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Wednesday, July 31, 2013


Yesterday I spent several hours in Castelvecchio, the Scaliger Family's 14th century fortress that is one of the architectural landmarks of Verona. It is an extraordinary structure: enormous, brick and stone with a vast interior courtyard, towers, massive sundials and its most notable feature: imposing crennellations that are both severe and fanciful with their monolithic looking Y-shaped volutes. This distinctive design is also continued on the city walls that are visible at various points throughout Verona and at Sirmione's fortress (also a Scaliger construction) on the shores of Lake Garda.

The purpose of my visit was to see the Carlo Scarpa renovations that were executed between 1959 and 1973 and, in particular, his amazing concrete staircase composed of triangular risers. Scarpa also designed all the exhibition props: inventive bronze mounts for paintings, floating bases for statuary and light fixtures.  

In addition to what may be the coolest staircase ever designed, there are at least four additional ones, not counting the wonderful slabs of steps outside. Looking at the famous one, I was struck by the dramatic play of light and shadow, which once I noticed seemed everywhere, a potent leitmotif that was reinforced by the play of intersecting planes in Scarpa's additions.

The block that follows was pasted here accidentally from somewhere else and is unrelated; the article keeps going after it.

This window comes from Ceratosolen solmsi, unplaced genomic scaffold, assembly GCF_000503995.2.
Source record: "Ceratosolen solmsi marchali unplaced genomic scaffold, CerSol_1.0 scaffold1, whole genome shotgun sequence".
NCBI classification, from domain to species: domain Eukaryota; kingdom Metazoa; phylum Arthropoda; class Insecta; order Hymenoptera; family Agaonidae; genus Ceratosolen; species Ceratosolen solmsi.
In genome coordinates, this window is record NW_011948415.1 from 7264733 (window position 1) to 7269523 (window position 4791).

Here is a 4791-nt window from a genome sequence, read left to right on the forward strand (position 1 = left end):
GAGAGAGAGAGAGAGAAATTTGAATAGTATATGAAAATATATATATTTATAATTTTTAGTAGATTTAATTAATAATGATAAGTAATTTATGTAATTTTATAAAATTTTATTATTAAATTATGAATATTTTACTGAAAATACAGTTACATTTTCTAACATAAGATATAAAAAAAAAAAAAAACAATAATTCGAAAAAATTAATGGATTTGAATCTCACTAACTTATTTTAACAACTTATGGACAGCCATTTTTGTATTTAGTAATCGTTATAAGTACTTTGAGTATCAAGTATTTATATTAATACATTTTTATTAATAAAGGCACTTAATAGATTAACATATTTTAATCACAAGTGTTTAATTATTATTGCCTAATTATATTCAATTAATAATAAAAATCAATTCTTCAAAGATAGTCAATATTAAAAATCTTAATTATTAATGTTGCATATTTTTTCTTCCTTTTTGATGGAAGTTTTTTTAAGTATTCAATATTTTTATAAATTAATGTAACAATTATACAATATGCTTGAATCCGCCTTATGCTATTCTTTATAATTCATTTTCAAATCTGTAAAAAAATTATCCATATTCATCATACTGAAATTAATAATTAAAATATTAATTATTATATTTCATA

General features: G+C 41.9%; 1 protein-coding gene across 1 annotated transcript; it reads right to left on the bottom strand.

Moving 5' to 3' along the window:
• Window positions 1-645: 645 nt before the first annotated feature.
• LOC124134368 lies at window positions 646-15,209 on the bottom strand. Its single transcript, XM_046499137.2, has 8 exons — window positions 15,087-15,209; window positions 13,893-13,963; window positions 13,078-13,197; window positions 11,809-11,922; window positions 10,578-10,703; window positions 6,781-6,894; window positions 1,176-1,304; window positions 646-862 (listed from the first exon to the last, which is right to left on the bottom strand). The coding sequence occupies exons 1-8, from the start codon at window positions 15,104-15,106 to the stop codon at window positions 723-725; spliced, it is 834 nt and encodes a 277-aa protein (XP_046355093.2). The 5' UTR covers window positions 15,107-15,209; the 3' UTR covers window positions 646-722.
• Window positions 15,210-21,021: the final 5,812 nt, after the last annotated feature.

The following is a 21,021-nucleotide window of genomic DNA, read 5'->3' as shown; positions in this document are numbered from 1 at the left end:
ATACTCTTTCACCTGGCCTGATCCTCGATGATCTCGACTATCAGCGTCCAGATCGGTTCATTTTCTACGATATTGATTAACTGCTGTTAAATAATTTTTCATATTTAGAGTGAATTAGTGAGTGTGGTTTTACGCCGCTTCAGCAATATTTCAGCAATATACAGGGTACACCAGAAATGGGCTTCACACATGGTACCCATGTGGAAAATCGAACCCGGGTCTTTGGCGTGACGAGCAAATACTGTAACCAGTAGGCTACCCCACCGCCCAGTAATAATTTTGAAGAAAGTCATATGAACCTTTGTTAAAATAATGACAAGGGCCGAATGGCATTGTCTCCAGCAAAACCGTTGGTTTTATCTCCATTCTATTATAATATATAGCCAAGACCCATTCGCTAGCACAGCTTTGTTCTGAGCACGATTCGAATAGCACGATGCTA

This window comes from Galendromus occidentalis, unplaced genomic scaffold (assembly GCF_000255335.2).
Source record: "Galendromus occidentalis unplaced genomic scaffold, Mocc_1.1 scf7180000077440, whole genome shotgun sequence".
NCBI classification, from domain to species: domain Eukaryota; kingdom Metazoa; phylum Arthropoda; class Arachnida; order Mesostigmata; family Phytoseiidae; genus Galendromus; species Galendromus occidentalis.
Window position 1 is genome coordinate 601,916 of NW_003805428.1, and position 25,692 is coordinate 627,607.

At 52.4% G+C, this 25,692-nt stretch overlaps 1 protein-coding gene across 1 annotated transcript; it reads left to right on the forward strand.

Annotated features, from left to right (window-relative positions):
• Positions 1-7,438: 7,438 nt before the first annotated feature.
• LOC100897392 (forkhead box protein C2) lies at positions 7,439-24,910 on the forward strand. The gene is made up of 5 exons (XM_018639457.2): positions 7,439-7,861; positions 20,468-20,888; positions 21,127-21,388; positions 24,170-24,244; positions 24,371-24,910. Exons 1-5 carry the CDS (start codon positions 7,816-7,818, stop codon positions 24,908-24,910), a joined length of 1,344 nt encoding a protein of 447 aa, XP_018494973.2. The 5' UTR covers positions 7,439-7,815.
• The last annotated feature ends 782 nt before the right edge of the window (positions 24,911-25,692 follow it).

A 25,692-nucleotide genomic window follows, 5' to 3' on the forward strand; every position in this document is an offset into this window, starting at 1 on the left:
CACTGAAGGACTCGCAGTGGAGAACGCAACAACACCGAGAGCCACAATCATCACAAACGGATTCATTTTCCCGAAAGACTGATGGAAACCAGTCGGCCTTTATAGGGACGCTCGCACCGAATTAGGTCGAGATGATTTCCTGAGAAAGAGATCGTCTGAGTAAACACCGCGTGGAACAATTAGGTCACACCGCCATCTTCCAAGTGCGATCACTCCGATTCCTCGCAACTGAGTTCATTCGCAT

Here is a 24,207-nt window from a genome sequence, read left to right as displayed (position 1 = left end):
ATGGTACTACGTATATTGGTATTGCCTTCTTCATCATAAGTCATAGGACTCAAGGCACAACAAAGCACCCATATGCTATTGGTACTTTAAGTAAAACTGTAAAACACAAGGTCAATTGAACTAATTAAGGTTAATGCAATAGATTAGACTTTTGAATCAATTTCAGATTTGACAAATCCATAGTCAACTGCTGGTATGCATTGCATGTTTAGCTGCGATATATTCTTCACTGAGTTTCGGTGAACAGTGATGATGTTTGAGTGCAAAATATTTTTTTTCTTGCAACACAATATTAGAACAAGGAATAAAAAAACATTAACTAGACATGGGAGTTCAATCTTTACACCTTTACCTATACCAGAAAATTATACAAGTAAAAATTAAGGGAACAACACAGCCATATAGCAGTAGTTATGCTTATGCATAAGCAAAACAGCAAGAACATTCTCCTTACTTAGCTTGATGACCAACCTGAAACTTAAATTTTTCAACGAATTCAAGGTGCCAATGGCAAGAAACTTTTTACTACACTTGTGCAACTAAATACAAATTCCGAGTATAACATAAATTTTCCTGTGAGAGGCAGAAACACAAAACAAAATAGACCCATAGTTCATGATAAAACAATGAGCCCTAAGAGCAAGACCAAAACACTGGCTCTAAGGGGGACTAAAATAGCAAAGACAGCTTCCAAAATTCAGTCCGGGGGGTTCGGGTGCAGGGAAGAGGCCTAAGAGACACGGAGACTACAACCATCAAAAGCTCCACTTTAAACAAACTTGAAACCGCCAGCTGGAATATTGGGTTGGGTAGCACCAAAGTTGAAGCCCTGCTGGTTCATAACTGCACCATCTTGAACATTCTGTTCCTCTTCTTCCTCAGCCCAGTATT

Though a couple of the staircases are similar, each is unique, ranging from the COR-TEN steel curved bans to the polished lace-like stone steps edged in cork. I love the fact that Scarpa is not locked into one uniform approach, but expands and stretches his range again and again. 
The other thing I loved are Scarpa's surfaces. The occasional gleam of polished walls, the rough concrete indented with the grain of its wooden molds. The measured use of color: a rust panel here, Necco wafer gray concrete above pink brick there, or the unexpected dash of an indigo ceiling.

Scarpa's contemporary-meets-ancient approach is exactly right in this austere complex, bringing an elegant sleekness to what could have been an unmitigatingly grim, or at least boringly martial environment.    

Castelvecchio has a superb collection of medieval and quattrocento art as well as incredible wall decorations that emulate elaborate tilework and fabric that date to the building's origin. But I was so dazzled by the Scarpa, I barely looked at them. Next time!

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